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Get-WmiObject -Query "ASSOCIATORS OF {Win32_Directory.Name='C:\'} Where ResultClass = CIM_DataFile"

By using the Get-Member cmdlet an overview of all properties of the objects returned by this query can be shown:

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Get-CimInstance -Query "ASSOCIATORS OF {Win32_Directory.Name='C:\'} Where ResultClass = CIM_DataFile" | Get-Member

To get a better overview the Select-Object object can be used to select some common properties:

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Get-CimInstance -Query "ASSOCIATORS OF {Win32_Directory.Name='C:\'} Where ResultClass = CIM_DataFile" |
Select-Object -Property Name,CreationDate,FileSize,FileType

Win32_Directory-C-Root

It is also possible to get a list of folders contained, in the following example I will filter out only the CIM_Directory class instead of the CIM_DataFile type which results in only the folders related to the C:\Users folders to be displayed. This includes the Root folder C:\. The code is as follows:

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Get-CimInstance -Query "ASSOCIATORS OF {Win32_Directory.Name='C:\Users'} Where ResultClass = CIM_Directory" |
Select-Object Name,LastModified,Path,Caption

Win32_Directory-C-Users

It is also possible to use the CIM_DataFile class directly to search the entire Filesystem for a file or folder matching the query. For example the following Query returns all ost files found on a system:

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Get-CimInstance -Query "Select * from CIM_DataFile Where Extension = 'ost'"

A more complicated query could be to retrieve all ntuser.dat files on the local C: drive:

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Get-CimInstance -Query "Select * from CIM_DataFile Where ((Drive = 'C:') AND (FileName = 'ntuser') AND (Extension = 'dat'))" |
Select Name

I hope this article was able to highlight some of the capabilities of these WMI classes and the Get-CimInstance cmdlet. I would like to remind you that all the code in this article could also be executed using the Get-WmiObject cmdlet, as the query strings are identical.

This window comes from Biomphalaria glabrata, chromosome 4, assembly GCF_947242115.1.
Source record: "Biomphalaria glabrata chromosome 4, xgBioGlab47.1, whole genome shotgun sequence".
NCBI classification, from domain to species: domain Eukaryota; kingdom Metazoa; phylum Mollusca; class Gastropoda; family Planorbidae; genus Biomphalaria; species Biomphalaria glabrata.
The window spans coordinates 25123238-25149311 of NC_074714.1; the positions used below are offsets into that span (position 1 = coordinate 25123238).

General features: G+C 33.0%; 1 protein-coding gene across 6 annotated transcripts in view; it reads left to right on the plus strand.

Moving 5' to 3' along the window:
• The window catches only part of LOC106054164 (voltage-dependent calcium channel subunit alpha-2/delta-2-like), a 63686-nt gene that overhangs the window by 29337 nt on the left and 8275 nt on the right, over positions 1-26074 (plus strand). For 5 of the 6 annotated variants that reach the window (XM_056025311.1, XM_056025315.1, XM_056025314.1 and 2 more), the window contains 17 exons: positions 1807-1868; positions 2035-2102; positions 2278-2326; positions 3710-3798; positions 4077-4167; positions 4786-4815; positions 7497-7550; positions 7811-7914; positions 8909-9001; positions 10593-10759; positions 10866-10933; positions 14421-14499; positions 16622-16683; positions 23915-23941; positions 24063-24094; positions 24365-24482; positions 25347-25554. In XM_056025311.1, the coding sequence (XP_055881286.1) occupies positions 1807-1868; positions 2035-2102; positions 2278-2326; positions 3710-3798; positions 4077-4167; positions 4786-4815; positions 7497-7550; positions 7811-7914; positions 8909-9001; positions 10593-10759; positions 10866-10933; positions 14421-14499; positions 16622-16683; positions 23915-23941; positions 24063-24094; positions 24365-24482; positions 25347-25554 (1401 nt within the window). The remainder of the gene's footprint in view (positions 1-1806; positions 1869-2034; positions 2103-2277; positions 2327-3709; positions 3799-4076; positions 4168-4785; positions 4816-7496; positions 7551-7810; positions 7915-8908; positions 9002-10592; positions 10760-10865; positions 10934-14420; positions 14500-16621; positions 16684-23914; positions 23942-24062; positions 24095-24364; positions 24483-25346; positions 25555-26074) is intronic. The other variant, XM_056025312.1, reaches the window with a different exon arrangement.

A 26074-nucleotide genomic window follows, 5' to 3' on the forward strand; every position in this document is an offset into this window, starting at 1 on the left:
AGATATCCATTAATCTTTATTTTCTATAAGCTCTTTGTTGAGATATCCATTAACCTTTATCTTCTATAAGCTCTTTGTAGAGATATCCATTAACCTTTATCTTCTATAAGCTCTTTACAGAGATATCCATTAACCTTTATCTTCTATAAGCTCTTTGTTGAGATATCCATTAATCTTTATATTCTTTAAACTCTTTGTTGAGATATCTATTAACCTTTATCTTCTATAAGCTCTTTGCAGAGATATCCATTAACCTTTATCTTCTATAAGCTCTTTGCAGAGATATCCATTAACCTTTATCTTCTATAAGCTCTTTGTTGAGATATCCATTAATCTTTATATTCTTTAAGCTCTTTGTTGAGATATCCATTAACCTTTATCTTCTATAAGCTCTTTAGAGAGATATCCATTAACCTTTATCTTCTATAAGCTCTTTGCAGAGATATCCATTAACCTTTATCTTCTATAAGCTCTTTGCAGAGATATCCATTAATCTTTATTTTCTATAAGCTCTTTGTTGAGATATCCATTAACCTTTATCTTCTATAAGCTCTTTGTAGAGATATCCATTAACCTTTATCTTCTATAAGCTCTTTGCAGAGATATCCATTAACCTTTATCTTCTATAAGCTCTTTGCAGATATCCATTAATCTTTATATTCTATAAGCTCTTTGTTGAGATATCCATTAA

Links to the related WMI Classes
Win32_Directory Class
CIM_DataFile Class
CIM_Directory Class

QuickTip: Pin PowerShell to the Taskbar

When you are working with PowerShell in your daily work it might be worth considering pinning PowerShell to the taskbar. By doing this you have easy access using either the the mouse of the keyboard hotkeys.

PinPowerShell

By placing PowerShell in the first location on the taskbar you will have the following hotkeys available:

Description of action Key Combination
Open new (non-administrative) PowerShell console if not open already, otherwise cycle through open consoles <WIN> 1
Open new Administrative PowerShell console if not open already, otherwise cycle through open consoles <CTRL> <SHIFT><WIN> 1
Open new (non-administrative) PowerShell console even if a console is already open <WIN> <SHIFT> 1
Open the context menu, allows for opening:

  • PowerShell as Administrator
  • PowerShell
  • ISE as Administrator
  • ISE
<WIN> <ALT> 1

Using the mouse you have the following, similar, options available to you. Similar to the keyboard combinations:

Description of action Mouse Combination
Open new (non-administrative) PowerShell console if not open already, otherwise cycle through open consoles Click
Open new (non-administrative) PowerShell console even if a console is already open <SHIFT> Click
Open new Administrative PowerShell console even if a console is already open <CTRL> <SHIFT> Click
Open the context menu, allows for opening:

  • PowerShell as Administrator
  • PowerShell
  • ISE as Administrator
  • ISE
RightClick